Sir Craig Oliver was at the centre of the action of the political revolution and the Shakespearean betrayals surrounding Brexit, itself a seismic shift in UK and European politics. It was the outcome that was never meant to happen, so why did the Prime Minister put UK membership of the European Union to the vote? Why was he so confident the stay vote would prevail, and why did he get it so wrong?
Sir Craig was the head of former British Prime Minister David Cameron’s communications team. He spent six years at Downing Street advising on how policy and the Prime Minister should be portrayed. He was there for the Brexit campaign and the outcome.
In his new book, Unleashing Demons: The Inside Story of the EU Referendum, he outlines the shifting loyalties and disloyalties of some of the biggest names involved – David Cameron himself, Boris Johnson, Michael Gove and the woman who is now the Prime Minister of Great Britain, Teresa May.
Prior to his Downing Street role, Sir Craig worked as a journalist and in executive roles at the BBC and ITV. He got the job with Cameron after the departure of communications chief Andy Colson, who was jailed after the phone hacking scandal during his time at the now defunct News of the World newspaper. Sir Craig has written this book about his time at the coalface of British politics.
Read an edited excerpt from the interview below:
Why did David Cameron choose to put this to the vote at all?
Well a lot of people act as if David Cameron woke up one morning and thought, ‘You know what, I fancy having an EU referendum today’. In fact, it was a slow train coming in British politics that arrived in his station on his watch.
We were in a situation where scores of conservative MPs were rebelling on anything and everything to do with Europe and they were also looking at ways of changing legislation that didn’t even have anything to do with Europe, to amend it so they could talk about the subject as well. The UK Independence Party was not only doing well in Britain, it actually won the 2014 European Elections, when you had to be nearly 60 to have voted on the then common market, so all of those things came together to create a huge amount of pressure for the Prime Minister to have a referendum.
In another way, it had become a kind of boulder in the road of politics. Nothing was really getting done until this was resolved. So he could have tried to ignore it, but if he had done, I suspect the conservative party would have sacked him and put somebody in who would have actually held the referendum.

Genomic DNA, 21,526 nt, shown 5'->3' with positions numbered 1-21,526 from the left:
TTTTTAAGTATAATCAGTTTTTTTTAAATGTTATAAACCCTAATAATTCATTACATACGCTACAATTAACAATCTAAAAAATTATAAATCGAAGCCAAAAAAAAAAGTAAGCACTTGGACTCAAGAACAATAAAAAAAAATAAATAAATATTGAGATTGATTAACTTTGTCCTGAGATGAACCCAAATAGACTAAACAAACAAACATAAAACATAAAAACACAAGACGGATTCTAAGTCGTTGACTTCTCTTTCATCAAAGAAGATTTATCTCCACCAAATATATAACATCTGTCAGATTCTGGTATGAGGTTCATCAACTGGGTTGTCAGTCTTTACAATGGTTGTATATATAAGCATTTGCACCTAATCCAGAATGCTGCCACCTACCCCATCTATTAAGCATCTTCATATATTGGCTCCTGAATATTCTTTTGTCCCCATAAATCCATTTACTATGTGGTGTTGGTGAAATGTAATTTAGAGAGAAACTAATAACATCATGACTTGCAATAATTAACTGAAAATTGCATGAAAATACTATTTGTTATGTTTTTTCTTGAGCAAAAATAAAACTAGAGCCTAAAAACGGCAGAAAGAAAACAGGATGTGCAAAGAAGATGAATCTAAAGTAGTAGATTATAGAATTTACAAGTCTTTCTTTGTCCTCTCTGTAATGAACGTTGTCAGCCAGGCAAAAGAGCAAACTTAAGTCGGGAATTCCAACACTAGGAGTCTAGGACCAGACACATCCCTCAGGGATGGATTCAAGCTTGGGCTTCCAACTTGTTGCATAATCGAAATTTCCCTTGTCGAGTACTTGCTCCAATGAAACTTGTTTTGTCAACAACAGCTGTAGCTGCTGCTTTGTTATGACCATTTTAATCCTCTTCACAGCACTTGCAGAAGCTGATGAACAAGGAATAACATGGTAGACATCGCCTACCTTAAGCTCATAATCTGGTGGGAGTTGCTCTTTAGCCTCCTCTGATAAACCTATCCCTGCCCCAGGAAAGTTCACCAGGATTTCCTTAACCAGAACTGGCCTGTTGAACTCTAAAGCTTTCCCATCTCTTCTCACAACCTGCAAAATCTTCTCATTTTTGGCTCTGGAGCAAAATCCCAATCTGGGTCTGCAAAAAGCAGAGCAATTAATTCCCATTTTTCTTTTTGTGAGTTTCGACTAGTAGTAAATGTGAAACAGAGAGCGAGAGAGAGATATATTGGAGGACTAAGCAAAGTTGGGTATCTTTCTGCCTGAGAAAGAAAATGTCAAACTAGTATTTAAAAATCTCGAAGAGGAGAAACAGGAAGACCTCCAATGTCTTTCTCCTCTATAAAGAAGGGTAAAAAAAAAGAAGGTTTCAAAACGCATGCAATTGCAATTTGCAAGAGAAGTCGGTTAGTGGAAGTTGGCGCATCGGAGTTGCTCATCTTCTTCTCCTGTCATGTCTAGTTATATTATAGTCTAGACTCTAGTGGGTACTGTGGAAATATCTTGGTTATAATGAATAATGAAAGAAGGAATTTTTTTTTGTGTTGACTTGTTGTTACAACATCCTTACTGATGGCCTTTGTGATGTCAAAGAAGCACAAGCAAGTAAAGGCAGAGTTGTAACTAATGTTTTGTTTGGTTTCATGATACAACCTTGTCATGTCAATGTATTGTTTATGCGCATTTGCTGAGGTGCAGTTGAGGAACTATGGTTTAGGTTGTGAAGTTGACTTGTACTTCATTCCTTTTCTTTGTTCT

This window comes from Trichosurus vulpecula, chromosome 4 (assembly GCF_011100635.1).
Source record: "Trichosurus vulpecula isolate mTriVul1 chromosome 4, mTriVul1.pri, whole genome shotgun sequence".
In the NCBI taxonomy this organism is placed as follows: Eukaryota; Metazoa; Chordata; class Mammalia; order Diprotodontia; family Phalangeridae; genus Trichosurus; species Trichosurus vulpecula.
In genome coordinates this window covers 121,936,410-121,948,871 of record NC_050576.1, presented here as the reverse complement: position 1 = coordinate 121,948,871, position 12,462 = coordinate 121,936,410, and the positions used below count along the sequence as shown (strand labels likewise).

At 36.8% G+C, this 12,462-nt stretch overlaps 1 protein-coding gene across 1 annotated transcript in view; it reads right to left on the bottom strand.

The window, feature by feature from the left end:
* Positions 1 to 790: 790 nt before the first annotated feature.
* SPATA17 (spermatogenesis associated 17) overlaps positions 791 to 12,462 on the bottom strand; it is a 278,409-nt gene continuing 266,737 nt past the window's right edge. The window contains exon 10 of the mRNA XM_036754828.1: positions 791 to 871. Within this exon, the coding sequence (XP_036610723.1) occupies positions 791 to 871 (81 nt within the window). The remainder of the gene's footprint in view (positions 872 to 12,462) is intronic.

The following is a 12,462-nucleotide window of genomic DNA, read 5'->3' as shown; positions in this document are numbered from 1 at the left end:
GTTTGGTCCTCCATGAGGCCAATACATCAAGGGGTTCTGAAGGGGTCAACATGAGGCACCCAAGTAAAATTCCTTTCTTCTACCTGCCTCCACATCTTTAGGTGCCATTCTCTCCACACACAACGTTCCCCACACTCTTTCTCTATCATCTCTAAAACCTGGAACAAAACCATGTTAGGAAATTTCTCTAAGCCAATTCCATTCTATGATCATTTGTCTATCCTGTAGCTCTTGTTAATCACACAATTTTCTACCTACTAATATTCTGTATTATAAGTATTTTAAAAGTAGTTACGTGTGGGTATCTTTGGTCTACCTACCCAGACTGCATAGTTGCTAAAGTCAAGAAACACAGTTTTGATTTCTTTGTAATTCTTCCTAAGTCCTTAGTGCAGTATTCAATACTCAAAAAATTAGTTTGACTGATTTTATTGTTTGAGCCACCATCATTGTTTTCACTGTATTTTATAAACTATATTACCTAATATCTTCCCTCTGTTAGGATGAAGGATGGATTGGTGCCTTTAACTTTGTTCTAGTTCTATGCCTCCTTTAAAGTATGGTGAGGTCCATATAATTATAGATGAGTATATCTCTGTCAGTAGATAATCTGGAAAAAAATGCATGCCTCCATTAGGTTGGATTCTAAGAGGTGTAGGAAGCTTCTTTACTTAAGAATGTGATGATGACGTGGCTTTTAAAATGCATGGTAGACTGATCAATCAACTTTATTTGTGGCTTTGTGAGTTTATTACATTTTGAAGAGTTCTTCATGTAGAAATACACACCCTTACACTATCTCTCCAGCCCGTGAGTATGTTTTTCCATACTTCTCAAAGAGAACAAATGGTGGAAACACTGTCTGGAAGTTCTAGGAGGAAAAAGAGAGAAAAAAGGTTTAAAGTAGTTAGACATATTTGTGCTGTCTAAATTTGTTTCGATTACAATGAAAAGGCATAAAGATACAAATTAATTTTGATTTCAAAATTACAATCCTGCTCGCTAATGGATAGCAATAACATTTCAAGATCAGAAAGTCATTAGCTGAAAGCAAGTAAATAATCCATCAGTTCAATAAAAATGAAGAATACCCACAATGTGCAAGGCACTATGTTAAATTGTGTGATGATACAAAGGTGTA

On the day of the Brexit vote, you describe a growing sense of disbelief or panic and David Cameron is coming to you and saying, 'Can we still win this?' Was everyone genuinely shocked by the way those results came in?
Yeah, at 10pm you were in this weird calm before the storm where people are still voting. We had this dinner at Downing Street where people were having some food and talking and pollsters were saying on the TV that there was an eight-point win by Remain. Hedge funds who had spent a lot of money to make sure that they didn’t lose money on the markets, spent a lot of money trying to find out the result and modelling and they believed that Remain would win. It was impossible to find anybody who thought that Leave had won. Even Nigel Farrage at 10pm had conceded that he believed that Remain had won, but then results started coming in and it was very clear in the Leave parts of the country that they had outstripped expectation and in Remain areas they were below expectation.
The way I described it was like feeling like you are walking on a path to safety, only to suddenly drop into quick sand and realising that nothing and no one is going to pull you out. It was an extraordinary feeling.
At about 4am I went in to see the Prime Minister in his office and we talked about it and we had talked about what would happen in this situation before. We both basically realised that he was going to have to resign. We talked a little bit about what the consequences of not resigning would be and he said ‘Well, I would just have to be prepared for the slaughter house.’ He could stay on for a few weeks or a few months, but the reality was that he wouldn’t survive. And also he would be being expected to deliver Brexit, which just wasn’t something that he believed in and doesn’t believe is the right thing for the country.
Will the EU in anything like a recognisable form survive all of this?
I think that is the big question. The truth is… I have been in Europe and I have given a couple of speeches recently and I have been travelling around. A lot of the countries in the Euro zone is just inherently tied into this, that their currencies is just the same, they have land borders with each other. There is a sense of great investment in the European project.
Britain leaving has shaken the EU I think and there is a real danger for the EU, that if it doesn’t pay attention to the alternatives… if it doesn’t find ways to answer them, then that is going to continuously challenge them. I suspect the EU is here to stay, but it is in for some rocky times.
Does he regret going to that EU referendum vote now, have you asked him?
Yeah, we have spoken about it and we have talked about it a lot. Our conclusion is that this was inevitable. It was not something that we felt could be avoided by a conservative Prime Minister at this time and the reality was… you could say, ‘Well if he didn’t believe it was right for the country, he could have stood down as Prime Minister’. But the reality is that the next leader of the conservative party would only be elected by saying, 'We are going to have a referendum'. So it was real, it was there, UKIP had won the 2014 elections. This was an issue that Britain needed to deal with. I feel very strongly that we should have remained, however the country voted to leave and the most important thing now is that we make the best of that.